Now Tony Ro, a neuroscientist at the City College of New York and the Graduate Center of the City University of New York, might have figured out the cause of this synesthesia. Sophisticated imaging of the womanâ€™s brain revealed that new links had grown between its auditory part, which processes sound, and the somatosensory region, which handles touch.
â€œThe auditory area of her brain started taking over the somatosensory area,â€ says Ro, who used diffusion tensor imaging, which focuses on the brainâ€™s white matter connections, to spot the change.
This connection between sound and touch may run deep in the rest of us as well, Ro and colleagues said during presentations May 25 at a meeting of the Acoustical Society of America. Both hearing and touch, the scientists pointed out, rely on nerves set atwitter by vibration. A cellphone set to vibrate can be sensed by the skin of the hand, and the phoneâ€™s ringtone generates sound waves â€” vibrations of air â€” that move the eardrum.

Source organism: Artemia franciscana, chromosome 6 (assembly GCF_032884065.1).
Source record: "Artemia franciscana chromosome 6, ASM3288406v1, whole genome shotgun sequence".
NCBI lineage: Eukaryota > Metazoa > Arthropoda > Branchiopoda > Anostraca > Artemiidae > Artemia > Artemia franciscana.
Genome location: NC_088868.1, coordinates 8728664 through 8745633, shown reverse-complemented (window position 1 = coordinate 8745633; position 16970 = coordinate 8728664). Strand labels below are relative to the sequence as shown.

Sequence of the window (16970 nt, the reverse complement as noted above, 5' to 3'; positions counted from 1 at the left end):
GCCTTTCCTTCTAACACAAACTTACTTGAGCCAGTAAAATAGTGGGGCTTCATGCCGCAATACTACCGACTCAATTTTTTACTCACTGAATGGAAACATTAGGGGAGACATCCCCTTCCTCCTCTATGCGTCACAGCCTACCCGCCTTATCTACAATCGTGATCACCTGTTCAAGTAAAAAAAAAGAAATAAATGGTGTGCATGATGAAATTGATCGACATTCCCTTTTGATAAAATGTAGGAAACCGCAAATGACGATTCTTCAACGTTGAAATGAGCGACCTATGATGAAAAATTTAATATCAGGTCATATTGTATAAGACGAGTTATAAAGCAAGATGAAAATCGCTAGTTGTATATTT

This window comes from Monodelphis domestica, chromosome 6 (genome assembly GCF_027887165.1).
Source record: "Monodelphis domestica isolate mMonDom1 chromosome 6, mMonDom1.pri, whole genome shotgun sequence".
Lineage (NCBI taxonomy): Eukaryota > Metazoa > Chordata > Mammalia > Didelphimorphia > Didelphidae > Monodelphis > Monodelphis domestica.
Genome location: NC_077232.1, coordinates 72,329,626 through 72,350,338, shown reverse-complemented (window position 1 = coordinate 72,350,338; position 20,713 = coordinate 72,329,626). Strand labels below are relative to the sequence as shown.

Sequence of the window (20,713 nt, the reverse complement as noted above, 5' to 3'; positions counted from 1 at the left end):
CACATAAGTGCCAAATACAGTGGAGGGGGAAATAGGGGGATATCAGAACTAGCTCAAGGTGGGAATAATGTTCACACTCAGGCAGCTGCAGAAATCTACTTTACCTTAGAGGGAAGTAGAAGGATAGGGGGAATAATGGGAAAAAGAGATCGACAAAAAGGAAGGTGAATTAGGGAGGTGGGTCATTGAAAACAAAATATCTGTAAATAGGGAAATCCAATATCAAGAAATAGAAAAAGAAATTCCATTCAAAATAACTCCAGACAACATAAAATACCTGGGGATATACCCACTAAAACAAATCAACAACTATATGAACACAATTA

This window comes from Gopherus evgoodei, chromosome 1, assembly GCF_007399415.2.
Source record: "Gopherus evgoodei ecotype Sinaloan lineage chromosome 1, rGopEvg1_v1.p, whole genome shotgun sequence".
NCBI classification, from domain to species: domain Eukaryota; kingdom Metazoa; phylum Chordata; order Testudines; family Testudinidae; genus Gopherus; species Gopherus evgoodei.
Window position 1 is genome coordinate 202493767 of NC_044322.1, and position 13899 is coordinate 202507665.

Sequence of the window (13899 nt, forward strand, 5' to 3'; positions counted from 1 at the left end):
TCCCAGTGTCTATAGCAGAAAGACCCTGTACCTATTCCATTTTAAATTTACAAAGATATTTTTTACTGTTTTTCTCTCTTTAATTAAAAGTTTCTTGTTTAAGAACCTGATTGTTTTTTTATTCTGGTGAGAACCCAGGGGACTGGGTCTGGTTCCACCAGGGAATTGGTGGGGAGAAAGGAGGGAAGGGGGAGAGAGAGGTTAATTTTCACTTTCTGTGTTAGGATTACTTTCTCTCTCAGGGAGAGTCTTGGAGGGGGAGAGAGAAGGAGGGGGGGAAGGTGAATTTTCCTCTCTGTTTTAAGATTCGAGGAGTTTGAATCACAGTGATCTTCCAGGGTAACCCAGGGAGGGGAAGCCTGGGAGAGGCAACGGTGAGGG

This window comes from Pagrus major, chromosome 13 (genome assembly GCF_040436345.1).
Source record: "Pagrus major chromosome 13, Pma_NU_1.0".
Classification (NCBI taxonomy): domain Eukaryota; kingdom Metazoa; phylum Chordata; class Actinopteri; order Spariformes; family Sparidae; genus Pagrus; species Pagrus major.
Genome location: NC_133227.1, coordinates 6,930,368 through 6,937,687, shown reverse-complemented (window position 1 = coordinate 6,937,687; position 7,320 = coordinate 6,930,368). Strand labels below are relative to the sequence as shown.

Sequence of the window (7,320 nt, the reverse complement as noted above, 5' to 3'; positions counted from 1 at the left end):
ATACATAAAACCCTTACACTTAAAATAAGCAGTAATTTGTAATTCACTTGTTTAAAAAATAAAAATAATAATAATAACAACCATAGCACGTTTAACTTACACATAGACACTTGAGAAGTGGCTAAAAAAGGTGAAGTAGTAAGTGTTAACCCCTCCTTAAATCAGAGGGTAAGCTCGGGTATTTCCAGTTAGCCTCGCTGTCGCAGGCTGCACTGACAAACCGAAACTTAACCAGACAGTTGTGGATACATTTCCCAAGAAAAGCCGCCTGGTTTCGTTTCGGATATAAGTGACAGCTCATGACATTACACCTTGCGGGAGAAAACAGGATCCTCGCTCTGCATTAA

Elizabeth Courtenay Wilson, a neuroscientist who did not attend the Seattle meeting, has also seen strong connections between areas of the brain that process hearing and touch. â€œWeâ€™re suggesting that the ear evolved out of the skin in order to do more finely tuned frequency analysis,â€ adds Wilson, of Beth Israel Deaconess Medical Center in Boston.
Wilson earned her Ph.D. in an MIT laboratory focused on studying whether vibrations could boost hearing aid performance. She published a series of papers showing that people with normal hearing were much better at detecting the combination of an extremely weak sound and an extremely weak vibration applied to the skin than either stimulus on its own.
Other researchers have shown that hearing a sound can boost touch sensitivity. Ro calls this the mosquito effect: The bugâ€™s buzz makes our skin prickle. The frequency of the sound and the frequency of the vibrations our hands feel must match for this to work, according to a 2009 paper he published in Experimental Brain Research.
Frequency may be a two-way street in the brain that unites these two senses, says Jeffrey Yau, a neuroscientist at the Johns Hopkins University School of Medicine in Baltimore. A vibration that has a higher or lower frequency than a sound, he found, tends to skew pitch perception up or down. Sounds can also bias whether a vibration is perceived.